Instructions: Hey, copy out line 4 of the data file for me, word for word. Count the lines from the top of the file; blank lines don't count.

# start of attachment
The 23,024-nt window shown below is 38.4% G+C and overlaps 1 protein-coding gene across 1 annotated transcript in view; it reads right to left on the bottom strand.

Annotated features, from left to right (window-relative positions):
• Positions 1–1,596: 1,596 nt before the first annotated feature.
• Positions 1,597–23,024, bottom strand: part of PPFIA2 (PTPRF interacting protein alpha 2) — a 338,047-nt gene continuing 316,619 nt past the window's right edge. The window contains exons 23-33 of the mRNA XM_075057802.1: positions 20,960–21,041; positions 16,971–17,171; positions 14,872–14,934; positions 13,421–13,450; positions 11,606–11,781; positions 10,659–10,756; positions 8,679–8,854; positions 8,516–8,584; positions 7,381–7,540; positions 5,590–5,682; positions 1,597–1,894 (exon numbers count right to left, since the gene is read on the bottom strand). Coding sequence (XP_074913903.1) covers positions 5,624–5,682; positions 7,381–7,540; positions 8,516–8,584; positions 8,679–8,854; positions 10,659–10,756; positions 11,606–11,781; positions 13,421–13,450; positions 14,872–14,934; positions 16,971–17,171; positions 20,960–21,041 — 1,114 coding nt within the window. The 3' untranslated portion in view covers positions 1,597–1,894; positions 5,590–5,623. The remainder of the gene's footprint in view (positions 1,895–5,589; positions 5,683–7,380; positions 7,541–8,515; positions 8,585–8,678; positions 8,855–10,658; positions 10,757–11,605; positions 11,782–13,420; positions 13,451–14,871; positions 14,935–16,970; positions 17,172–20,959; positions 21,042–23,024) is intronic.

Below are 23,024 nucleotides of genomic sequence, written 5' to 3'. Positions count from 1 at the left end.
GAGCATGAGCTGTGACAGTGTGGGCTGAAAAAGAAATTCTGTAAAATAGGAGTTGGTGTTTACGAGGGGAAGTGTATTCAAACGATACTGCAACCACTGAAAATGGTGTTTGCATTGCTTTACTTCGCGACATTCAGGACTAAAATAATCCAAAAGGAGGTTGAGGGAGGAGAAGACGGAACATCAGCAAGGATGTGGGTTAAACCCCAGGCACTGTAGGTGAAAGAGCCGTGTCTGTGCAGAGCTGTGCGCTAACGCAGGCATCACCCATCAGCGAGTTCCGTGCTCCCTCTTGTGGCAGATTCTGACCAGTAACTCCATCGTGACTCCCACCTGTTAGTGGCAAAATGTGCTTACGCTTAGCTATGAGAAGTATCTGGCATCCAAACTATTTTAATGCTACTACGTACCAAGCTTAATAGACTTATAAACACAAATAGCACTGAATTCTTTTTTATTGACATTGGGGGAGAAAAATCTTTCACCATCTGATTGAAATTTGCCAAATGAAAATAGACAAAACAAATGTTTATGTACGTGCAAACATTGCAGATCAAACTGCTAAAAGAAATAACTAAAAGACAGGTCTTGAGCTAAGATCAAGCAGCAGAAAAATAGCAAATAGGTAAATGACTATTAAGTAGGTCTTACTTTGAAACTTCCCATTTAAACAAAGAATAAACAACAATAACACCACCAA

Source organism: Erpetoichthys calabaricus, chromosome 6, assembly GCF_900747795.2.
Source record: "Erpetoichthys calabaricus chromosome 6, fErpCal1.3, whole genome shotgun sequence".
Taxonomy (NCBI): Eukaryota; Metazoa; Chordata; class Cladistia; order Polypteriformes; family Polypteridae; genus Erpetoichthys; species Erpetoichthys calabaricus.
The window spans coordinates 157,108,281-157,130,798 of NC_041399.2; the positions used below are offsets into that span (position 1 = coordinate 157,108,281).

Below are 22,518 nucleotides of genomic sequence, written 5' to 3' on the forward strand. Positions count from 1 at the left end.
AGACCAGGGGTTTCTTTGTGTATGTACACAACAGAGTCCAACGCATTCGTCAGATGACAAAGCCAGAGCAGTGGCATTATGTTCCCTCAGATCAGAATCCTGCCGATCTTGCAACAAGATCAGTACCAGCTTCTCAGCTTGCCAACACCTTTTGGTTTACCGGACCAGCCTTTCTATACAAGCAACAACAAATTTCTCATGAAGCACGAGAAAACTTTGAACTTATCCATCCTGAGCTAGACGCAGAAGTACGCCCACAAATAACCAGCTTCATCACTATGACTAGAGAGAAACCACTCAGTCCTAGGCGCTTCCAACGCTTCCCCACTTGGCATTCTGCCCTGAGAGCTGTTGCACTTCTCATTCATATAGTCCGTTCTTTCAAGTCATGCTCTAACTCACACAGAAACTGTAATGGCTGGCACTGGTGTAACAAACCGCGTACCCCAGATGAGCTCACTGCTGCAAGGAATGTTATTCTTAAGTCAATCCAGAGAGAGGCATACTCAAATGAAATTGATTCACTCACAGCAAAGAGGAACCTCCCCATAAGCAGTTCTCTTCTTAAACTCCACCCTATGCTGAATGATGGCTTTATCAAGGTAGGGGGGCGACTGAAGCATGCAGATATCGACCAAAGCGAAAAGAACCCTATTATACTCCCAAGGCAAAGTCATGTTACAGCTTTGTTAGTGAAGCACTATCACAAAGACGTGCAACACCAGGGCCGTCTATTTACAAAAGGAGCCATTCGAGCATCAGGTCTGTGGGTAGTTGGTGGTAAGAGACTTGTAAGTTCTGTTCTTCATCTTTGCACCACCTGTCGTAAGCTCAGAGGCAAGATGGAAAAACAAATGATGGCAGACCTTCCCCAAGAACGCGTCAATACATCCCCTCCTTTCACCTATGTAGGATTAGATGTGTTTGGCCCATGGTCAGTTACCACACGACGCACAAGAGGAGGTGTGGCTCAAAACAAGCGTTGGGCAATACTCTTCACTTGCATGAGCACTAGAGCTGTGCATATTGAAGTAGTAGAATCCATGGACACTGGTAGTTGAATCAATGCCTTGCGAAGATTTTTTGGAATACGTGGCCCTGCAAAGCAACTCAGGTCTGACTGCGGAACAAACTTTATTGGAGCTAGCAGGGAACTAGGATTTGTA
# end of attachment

• Positions 1,597–23,024, bottom strand: part of PPFIA2 (PTPRF interacting protein alpha 2) — a 338,047-nt gene continuing 316,619 nt past the window's right edge. The window contains exons 23-33 of the mRNA XM_075057802.1: positions 20,960–21,041; positions 16,971–17,171; positions 14,872–14,934; positions 13,421–13,450; positions 11,606–11,781; positions 10,659–10,756; positions 8,679–8,854; positions 8,516–8,584; positions 7,381–7,540; positions 5,590–5,682; positions 1,597–1,894 (exon numbers count right to left, since the gene is read on the bottom strand). Coding sequence (XP_074913903.1) covers positions 5,624–5,682; positions 7,381–7,540; positions 8,516–8,584; positions 8,679–8,854; positions 10,659–10,756; positions 11,606–11,781; positions 13,421–13,450; positions 14,872–14,934; positions 16,971–17,171; positions 20,960–21,041 — 1,114 coding nt within the window. The 3' untranslated portion in view covers positions 1,597–1,894; positions 5,590–5,623. The remainder of the gene's footprint in view (positions 1,895–5,589; positions 5,683–7,380; positions 7,541–8,515; positions 8,585–8,678; positions 8,855–10,658; positions 10,757–11,605; positions 11,782–13,420; positions 13,451–14,871; positions 14,935–16,970; positions 17,172–20,959; positions 21,042–23,024) is intronic.